Noel Wien was the first person to fly from Fairbanks to Nome, the first to fly beyond the Arctic Circle, the first to fly across the Bering Strait, the first to fly from Fairbanks to Seattle, and last, but not least, the first to fly round trip between Alaska and Asia. Some might say that Noel Wien’s accomplishments were not that spectacular but for those who would say that I suspect they are slaves to GPS and a Flight Management System coupled to the autopilot.

It is hard for me to imagine flying around Alaska, and the Arctic North, using time and distance based on a ground speed that was calculated on an unknown wind aloft and flying a heading based on a crude topographical map that was normally nothing more than a hand drawn sketch. Skill was important but I think luck was an essential part of the equation; however, I am certain that most of us don’t want to be confronted with the challenges that Noel Wien, and other earlier Aviators, faced so from all of us who have benefited from your talent—- thank you sir for paving the way. I suspect that your induction in to the “National Aviation Hall of Fame” shows that your contributions to aviation are unquestionable and your place as an aviation pioneer is secure alongside Lindy, Amelia, Wiley and others.

Now, who better to give us the facts on Noel Wien, and his airline, than Noel Wien so I have four videos below that will give you a firsthand account of Mr. Wien’s accomplishments. This four part series was produced by the University of Alaska at Fairbanks and will take about thirty minutes of your time.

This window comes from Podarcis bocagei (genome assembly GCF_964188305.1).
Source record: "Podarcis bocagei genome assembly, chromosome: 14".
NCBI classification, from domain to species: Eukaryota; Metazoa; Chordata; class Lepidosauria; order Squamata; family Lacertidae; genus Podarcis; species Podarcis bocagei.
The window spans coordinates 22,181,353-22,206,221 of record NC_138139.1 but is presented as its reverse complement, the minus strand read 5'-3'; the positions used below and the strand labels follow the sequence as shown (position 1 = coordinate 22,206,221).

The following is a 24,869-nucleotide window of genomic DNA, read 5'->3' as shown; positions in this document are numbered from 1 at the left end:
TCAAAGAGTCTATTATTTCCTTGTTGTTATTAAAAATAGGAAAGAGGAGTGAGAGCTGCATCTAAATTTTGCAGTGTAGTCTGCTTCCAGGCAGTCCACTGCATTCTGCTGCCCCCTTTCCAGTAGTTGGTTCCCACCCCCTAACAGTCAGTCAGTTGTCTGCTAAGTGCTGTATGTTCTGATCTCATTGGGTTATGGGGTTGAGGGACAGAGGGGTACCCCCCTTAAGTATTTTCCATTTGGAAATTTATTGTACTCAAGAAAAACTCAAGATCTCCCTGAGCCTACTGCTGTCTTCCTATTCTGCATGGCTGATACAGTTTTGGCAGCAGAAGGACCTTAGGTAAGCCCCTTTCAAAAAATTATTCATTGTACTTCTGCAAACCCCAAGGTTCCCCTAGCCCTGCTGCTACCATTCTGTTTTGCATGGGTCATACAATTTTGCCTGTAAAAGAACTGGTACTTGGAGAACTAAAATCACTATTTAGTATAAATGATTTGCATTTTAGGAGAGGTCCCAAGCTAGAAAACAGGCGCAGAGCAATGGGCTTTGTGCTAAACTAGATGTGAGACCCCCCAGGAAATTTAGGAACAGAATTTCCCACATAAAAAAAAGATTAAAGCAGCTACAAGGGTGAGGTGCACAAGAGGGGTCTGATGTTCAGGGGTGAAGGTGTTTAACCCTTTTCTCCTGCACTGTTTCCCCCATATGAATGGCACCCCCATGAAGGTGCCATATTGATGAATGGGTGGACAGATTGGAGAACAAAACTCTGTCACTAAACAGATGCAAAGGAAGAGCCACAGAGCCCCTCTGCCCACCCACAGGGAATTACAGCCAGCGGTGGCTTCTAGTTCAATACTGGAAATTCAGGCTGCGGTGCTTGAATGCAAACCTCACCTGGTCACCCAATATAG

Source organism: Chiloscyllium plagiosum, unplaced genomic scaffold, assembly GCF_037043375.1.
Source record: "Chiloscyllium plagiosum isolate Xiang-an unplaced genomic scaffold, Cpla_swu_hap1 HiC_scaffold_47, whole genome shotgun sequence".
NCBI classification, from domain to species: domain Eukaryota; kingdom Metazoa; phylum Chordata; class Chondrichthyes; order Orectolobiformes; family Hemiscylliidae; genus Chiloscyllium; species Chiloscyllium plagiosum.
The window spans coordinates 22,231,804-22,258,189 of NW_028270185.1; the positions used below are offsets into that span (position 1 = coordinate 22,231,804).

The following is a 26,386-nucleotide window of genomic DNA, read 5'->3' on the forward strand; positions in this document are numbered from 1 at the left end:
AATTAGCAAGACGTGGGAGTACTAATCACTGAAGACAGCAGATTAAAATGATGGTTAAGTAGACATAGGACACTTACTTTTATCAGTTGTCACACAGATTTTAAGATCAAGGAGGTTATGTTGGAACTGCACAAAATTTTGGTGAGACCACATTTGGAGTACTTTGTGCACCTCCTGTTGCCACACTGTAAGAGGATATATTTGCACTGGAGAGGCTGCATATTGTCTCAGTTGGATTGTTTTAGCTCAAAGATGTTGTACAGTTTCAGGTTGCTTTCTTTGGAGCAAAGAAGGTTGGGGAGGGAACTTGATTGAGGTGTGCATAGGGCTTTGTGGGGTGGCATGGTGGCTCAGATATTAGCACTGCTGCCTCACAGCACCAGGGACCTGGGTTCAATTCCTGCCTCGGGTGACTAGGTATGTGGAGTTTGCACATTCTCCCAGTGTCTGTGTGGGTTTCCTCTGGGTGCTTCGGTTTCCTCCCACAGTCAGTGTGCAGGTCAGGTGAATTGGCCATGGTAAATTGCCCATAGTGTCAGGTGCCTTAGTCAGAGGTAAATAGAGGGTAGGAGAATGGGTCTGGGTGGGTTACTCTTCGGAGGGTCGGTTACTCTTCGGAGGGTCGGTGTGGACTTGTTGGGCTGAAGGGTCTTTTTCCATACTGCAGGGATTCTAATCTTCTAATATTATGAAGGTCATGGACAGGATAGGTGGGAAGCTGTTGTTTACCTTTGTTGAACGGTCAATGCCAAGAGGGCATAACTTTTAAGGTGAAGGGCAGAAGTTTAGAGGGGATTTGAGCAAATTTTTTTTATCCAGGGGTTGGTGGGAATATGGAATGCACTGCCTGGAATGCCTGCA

Part 1-Noel Wien

That’s it for this week except to say to all of the American Airlines employees that all of us here at the “Third Dimension Blog” are with you. Stand firm and don’t lose the faith—-tomorrow is another day. (Click here for the latest on AA)

Next week we will talk about the challenge of flying around volcanic ash, followed by a series of stories on the bush pilots of our time, and then on to the series on Alaska Airlines. Until we talk again, I wish the best to you and yours and want to remind you that tomorrow morning when you wake up your life is one day shorter. Keep the people you love close to you and move ahead—-The road map for your future success does not have to follow the road map from your past. Take care, fly safe, and have a good weekend.